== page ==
I was a teenager before I first even knew about the Holocaust. My parents never told me about it, and as a baby boomer growing up in the 1960s I didn’t learn about it in school. The numerous Holocaust museums that have sprung up in recent years didn’t exist either. Learning more about the Holocaust was one of my reasons for going on this trip to Poland with my sister in the spring of 2017.
Carrie and I didn’t plan our trip to spend Yom Ha Shoah/Holocaust Remembrance Day in Poland but I am glad we did. Last year she and I were in Israel for my daughter’s wedding, and first I want to tell you about that experience.
The day is a normal working day in Israel, as it is in most places around the world. Most of you probably don’t give it much thought or if you do this year it is because of certain ridiculous remarks earlier by Spicer. But in Israel there is a moment where everyone stops what they are doing, and sirens go off. You can’t miss it. I was walking around the center of Jerusalem with my friends, doing the normal touristy things that one does there. Traffic all over Israel comes to a standstill, and some people get out of their cars. The normal sounds of the city are replaced with the sounds of nature. It is somewhat eerie, somewhat beautiful, somewhat odd. You certainly will remember the moment if you are there. Carrie and her family were driving near Tel Aviv and listening to the radio, where the announcers tell you what to expect. (They are speaking Hebrew, so it didn’t much help her.) If you are on the freeway, people start pulling over early. If you have seen any videos of this, it looks like a science fiction movie. But it is very real. Anyway, that was last year.
As I said, this year Carrie and I were in Poland. We were in Krakow, and walking around the city. I wish I had gone to Auschwitz but we were told (incorrectly) that the site would be closed to the public and only people who were part of the March of the Living, which happens every year on that day, would be allowed in. I heard 20,000 people attended this march, but can’t verify that figure. We did get to go to the site the following day and I have posted some thoughts about that elsewhere.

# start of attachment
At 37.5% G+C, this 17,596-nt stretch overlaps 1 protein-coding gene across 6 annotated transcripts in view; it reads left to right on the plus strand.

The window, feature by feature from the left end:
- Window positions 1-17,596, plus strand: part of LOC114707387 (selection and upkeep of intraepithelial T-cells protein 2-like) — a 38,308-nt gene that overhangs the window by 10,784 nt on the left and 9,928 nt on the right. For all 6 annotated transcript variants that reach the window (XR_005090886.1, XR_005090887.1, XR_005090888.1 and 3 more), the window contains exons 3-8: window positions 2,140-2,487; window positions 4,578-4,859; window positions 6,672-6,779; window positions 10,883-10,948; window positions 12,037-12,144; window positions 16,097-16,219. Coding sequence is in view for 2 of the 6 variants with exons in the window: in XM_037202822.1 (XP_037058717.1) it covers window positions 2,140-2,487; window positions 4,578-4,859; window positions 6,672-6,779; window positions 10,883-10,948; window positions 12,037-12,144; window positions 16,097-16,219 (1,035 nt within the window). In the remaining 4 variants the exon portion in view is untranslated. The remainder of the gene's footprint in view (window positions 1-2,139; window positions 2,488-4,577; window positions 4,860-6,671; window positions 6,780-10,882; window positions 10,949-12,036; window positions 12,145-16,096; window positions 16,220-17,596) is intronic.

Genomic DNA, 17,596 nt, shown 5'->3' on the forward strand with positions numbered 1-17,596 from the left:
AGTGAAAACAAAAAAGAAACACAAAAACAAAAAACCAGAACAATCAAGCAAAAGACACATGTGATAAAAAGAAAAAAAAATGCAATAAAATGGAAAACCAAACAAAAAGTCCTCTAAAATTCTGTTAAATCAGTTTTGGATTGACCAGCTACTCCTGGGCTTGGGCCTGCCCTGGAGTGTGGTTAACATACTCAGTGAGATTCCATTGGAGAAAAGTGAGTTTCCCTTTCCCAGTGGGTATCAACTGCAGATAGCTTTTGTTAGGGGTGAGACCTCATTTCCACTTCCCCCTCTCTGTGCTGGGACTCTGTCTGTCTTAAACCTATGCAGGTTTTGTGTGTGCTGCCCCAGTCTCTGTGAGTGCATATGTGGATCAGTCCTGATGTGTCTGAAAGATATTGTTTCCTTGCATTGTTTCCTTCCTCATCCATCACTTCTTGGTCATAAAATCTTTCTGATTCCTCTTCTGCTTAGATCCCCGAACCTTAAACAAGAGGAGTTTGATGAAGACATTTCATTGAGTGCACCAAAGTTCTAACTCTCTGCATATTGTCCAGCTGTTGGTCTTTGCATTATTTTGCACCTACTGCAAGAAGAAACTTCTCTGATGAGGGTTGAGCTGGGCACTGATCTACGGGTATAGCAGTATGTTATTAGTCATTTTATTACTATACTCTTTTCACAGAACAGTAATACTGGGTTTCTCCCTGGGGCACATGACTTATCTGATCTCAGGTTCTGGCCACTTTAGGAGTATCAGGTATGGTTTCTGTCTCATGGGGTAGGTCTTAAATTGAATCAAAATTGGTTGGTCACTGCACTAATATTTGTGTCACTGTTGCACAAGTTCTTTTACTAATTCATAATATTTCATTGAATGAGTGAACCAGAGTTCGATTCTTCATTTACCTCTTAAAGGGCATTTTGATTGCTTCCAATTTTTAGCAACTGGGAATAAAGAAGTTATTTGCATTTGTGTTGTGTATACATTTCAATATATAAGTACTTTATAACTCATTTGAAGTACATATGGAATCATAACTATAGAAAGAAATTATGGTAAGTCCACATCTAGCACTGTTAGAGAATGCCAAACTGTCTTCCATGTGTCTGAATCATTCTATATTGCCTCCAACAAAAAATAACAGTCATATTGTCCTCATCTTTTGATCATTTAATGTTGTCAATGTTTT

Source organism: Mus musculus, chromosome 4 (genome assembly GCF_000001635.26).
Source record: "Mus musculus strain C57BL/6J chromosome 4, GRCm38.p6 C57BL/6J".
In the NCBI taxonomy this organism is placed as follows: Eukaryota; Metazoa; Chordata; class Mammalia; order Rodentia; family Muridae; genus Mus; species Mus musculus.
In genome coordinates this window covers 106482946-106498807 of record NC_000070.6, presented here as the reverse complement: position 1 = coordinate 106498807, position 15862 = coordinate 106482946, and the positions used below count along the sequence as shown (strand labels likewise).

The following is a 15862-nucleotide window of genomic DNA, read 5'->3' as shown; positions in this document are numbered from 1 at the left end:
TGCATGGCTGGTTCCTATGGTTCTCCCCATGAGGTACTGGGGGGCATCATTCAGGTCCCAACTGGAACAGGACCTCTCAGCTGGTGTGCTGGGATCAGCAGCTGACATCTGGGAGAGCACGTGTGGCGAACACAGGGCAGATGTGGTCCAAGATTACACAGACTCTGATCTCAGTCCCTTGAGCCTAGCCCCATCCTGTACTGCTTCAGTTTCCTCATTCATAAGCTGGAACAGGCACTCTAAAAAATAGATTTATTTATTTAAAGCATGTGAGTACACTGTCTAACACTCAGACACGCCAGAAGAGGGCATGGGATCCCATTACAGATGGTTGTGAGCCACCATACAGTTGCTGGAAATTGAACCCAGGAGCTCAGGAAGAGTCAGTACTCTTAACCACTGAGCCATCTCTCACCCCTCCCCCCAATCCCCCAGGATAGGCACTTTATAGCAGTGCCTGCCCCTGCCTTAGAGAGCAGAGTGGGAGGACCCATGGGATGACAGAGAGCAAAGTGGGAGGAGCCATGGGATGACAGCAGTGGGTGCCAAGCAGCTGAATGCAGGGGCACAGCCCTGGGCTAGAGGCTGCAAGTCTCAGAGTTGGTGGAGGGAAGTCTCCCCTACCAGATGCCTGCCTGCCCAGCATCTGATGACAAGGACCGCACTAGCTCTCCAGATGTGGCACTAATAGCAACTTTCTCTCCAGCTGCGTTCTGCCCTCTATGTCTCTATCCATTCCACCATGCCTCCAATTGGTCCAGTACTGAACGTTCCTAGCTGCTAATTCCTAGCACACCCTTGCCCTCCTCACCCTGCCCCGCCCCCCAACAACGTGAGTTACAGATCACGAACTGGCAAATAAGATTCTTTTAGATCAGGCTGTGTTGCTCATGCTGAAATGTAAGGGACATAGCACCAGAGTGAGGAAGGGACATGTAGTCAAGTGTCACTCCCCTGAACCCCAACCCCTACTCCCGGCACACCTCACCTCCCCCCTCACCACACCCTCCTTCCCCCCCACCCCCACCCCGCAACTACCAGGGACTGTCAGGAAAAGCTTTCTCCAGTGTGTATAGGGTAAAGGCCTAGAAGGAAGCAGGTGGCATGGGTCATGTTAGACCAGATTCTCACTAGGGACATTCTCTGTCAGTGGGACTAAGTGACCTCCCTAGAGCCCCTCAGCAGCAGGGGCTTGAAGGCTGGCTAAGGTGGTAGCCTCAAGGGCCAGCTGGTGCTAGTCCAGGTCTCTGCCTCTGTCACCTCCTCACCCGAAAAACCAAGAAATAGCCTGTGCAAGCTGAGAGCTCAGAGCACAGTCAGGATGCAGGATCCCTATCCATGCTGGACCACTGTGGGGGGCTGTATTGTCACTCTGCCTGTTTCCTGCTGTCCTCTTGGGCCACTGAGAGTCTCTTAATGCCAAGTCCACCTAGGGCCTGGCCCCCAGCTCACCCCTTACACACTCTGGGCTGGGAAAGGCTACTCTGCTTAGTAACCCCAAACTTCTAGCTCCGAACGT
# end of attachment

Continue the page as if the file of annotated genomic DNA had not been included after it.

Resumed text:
While in Poland, I thought about the first time that I learned about the Holocaust — it was when I was 15, and with my family to visit Israel for the first time. We went to Yad Vashem, the museum of the Holocaust outside of Jerusalem. At that time it was a much smaller facility but the little that was there back then was very moving. As I said, I had no idea about the Holocaust– my parents weren’t direct survivors but both of their families had many members who perished then and they just decided not to say anything to their kids. I remember how annoyed I was about that decision and glad that at least I had some solid foundation to learn more.
Part of that desire was why I was motivated to go on this trip with Carrie — I wanted to see more of what happened during wartime firsthand. It is one thing to read books about the Holocaust and I have read many of them: some non-fiction, some deliberately fiction (meaning not written by deniers but using wartime fictional settings to tell a story). It is another thing to actually live in Europe and be reminded of this era all the time. Granted, a lot has changed: cities have been rebuilt. Monuments erected. But there are a lot of memories captured in many different places and different ways. These blog posts and pictures are to document my own search.
I can’t imagine what it must have been like, to be sure. I am glad that I went on my trip to Poland. There is perhaps no more complex Holocaust story than there: the country was quickly occupied by both Russians and Germans, saw many casualties of Jews and non-Jews, housed many of the concentration camps, and had many cities obliterated at different times. My trip was a beginning for me to learn more about our family roots, and start to see both the bigger picture and some of the nuances about those times.
What makes it hard when as a Holocaust tourist is the delicate balance between being morbid and sympathetic, being understanding and being judgemental, being nosy and being inquisitive. I learned a lot this past week.
Many Jews are taught to ask a lot of questions. (If you have any doubt, try one of this series of books in The Jewish Book of Why, one of my favorites.) That is how I dealt with, and still deal with the Holocaust today. This trip has raised many more questions than answers for me, which is a good thing.
It is a delicate balance because we didn’t live through it, and can’t possibly comprehend the horrors of the times. But I think it is important to learn more, which gets back to my frustration with my parents about not saying anything to us when we were growing up. That was their way of dealing with their loss, and I have to respect that.
I think Israelis have the right idea and glad that my daughter is getting their perspective first-hand. Take a few minutes out of your day, think about what happened during then. And if you have questions, find your own answers.